Next up, he's heading to Sundance to premiere the work-in-progress, before honing it into playing shape for a worldwide tour. Definitely stop by and check it out if you're in the region. I bet it would make sick snowboarding soundtracking. Details:

New Frontiers - Sundance Film Festival Presents
Terra Nova: The Antarctic Suite
A Film by Paul D. Miller aka DJ Spooky That Subliminal Kid
Official Selection Premier:
Tuesday Jan 22nd at 9pm
New Frontiers (Sundance Digital Cinema)
333 Main Street (lower level)

You have to be on Spooky's list to get in, but as cool as guy as he is, I bet showing up and caring about the collision of sound and climate ought to be enough to score a pass. If not, tell them Scott at Morphizm sent you.

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Monday, January 07, 2008


US and Iran: Schoolyard Bitches

Oh, here we go again. I'm not the only one who's been trying to get people to think outside the Bush box, and get with the idea that this war with Iran is going to happen, regardless of what the people of both countries actually want. And the stratagem is playing out exactly the way someone who won't take no for an answer would want it to.

In other words, this year's Bush/Cheney geostrategical contest for Iran's oil began in earnest today, as the U.S. navy and Iranian Revolutionary Guard navy had a stare-down in the Strait of Hormuz:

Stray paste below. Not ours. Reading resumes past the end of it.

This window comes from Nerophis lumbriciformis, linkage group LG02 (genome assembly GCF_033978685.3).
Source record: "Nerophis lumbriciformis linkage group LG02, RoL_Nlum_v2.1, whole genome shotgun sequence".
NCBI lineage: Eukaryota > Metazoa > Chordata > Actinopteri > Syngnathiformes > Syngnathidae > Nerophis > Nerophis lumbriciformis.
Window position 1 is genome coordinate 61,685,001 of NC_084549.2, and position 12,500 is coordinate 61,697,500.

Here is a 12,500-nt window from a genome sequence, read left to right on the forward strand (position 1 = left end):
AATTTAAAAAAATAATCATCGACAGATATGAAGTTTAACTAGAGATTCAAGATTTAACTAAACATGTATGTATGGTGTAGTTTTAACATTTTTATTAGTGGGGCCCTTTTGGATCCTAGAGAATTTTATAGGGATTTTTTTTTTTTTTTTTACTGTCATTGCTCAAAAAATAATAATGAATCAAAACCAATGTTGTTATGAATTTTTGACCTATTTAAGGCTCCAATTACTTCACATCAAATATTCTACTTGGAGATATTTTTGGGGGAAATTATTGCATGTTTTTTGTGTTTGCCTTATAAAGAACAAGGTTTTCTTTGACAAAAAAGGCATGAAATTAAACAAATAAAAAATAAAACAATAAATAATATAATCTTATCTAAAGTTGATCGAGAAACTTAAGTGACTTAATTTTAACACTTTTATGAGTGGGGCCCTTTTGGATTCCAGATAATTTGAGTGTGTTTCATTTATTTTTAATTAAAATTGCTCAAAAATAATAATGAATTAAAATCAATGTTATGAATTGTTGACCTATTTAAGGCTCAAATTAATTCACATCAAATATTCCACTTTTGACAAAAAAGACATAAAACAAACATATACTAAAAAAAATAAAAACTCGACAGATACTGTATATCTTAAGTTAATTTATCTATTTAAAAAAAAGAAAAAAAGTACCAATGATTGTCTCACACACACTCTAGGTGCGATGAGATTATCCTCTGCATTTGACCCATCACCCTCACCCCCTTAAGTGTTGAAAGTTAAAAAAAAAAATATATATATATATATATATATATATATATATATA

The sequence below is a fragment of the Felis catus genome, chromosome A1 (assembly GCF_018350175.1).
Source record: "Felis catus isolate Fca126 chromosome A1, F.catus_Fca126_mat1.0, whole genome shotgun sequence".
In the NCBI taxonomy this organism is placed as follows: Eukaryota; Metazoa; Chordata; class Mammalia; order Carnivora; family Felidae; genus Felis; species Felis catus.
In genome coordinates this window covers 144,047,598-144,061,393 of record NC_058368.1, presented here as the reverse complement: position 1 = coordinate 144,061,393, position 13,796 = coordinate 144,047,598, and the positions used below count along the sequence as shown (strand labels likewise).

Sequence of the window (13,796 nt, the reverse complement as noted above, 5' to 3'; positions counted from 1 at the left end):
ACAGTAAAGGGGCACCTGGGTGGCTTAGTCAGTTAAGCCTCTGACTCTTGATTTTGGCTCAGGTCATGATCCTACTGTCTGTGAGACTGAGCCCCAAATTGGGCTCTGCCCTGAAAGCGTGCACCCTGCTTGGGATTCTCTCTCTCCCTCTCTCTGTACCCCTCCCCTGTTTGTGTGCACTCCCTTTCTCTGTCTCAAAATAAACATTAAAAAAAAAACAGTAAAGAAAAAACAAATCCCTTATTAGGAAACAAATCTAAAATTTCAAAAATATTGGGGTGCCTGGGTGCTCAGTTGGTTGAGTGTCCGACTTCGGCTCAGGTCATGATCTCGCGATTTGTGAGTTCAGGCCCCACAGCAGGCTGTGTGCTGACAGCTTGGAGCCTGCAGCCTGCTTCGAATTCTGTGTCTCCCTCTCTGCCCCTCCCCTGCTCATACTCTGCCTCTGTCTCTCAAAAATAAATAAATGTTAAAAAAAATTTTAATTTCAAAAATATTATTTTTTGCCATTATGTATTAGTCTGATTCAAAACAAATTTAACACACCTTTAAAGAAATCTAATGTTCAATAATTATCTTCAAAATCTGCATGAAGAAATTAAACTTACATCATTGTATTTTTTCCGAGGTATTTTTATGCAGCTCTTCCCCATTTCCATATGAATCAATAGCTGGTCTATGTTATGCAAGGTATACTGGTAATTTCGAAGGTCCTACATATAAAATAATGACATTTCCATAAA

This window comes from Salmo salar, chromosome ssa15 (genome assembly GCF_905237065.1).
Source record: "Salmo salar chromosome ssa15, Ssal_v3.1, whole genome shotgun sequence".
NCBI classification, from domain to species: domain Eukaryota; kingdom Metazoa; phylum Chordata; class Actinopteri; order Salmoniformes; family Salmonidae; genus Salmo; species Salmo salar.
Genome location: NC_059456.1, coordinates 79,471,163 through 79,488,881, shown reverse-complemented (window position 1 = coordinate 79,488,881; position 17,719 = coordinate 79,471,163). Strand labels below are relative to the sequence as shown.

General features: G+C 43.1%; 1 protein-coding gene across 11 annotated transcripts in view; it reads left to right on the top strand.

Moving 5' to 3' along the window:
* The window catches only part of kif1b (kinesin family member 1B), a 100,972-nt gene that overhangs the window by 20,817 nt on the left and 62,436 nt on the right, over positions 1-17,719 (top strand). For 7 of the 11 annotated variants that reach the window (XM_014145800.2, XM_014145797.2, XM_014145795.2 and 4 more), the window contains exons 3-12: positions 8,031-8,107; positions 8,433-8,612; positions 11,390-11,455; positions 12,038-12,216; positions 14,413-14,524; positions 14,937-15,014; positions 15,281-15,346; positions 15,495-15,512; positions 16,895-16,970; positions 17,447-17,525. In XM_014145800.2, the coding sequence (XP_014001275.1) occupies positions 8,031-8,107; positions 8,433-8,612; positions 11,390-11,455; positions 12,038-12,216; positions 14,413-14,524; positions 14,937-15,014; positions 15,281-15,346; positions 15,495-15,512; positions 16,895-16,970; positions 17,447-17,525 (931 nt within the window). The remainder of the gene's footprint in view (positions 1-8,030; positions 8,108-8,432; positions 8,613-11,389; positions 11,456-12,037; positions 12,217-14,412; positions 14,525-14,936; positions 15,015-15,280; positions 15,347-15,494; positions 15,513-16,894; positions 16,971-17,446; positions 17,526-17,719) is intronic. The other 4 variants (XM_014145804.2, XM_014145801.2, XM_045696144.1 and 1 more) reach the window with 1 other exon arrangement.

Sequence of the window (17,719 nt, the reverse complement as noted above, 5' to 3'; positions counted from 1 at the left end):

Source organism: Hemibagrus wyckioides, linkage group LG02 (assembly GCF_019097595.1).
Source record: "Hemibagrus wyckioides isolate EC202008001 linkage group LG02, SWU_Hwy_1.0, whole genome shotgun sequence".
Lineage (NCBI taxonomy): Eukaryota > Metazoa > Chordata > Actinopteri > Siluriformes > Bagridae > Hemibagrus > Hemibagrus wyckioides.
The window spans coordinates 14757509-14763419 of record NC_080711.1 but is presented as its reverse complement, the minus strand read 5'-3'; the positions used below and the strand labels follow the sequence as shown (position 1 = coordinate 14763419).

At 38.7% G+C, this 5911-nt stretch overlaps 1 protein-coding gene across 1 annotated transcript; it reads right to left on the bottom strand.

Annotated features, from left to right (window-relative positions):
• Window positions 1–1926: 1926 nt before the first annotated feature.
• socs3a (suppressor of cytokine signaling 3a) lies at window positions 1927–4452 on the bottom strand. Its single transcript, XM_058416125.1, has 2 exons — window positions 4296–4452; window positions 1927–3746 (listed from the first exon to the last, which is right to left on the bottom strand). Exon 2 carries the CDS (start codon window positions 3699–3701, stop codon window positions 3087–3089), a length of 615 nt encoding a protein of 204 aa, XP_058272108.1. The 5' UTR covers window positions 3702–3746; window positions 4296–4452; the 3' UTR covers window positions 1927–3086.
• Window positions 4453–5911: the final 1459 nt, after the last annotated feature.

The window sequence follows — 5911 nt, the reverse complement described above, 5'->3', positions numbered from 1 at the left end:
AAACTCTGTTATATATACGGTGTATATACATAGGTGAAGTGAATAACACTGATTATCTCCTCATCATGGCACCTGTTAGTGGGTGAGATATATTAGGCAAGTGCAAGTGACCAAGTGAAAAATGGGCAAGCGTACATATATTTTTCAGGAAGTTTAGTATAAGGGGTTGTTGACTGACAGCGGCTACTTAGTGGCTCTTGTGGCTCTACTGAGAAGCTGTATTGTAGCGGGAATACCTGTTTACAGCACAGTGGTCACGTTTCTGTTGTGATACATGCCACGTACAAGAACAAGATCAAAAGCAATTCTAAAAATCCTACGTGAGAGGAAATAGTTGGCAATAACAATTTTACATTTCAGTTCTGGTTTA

U.S. military officials told CNN the boats were "attack craft" that they believed were operated by Iran’s elite Revolutionary Guard.

The Iranian boats made threatening maneuvers against the U.S. warships and threatening radio transmissions, the officials told CNN.

The captain of one U.S. vessel was in the process of giving the order to shoot when the Iranian ships began turning away, CNN said.

A radio transmission from one of the Iranian ships said, "I am coming at you. You will explode in a couple of minutes," CNN reported, citing a U.S. official.

After the threatening radio communication, U.S. sailors manned their ships’ guns and were very close to opening fire, it said.
"Attack craft?" Junkers, you mean. The world's most powerful military isn't worried about Iranian jalopies. And for those who don't remember their history, look up the Gulf of Tonkin incident if you want to find out the history of those who are now making your Nikes.

That said, everyone involved in today's schoolyard bitch-fest, except our war-mongering asses, agreed that it was much ado about nothing. Which is great if you ignore the fact that the fake intrigue felt like an attempt to push oil back to its record high of $100 a barrel:
U.S crude hit a session high of $98.40 a barrel following news of the tensions between the United States and Iran -- already at odds over a range of issues from Iran's nuclear program to U.S. allegations of Iranian support for terrorism -- at the weekend. The Pentagon said the incident was serious and described the Iranian actions as "careless, reckless and potentially hostile" and said Tehran should provide an explanation. The Iranian foreign ministry described the incident as ordinary.
Someone is making mad cash from these non-stories, believe that. Too bad it isn't us.

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Wednesday, January 02, 2008


DaimlerChrysler, Wake Up and Smell the Carbon

Another reason why I can't stand rich people. They could give a shit. The next time you see one of them driving a Benz, throw something at them. I hear baloney slices leave ill stains on the paint job. From CNN Money: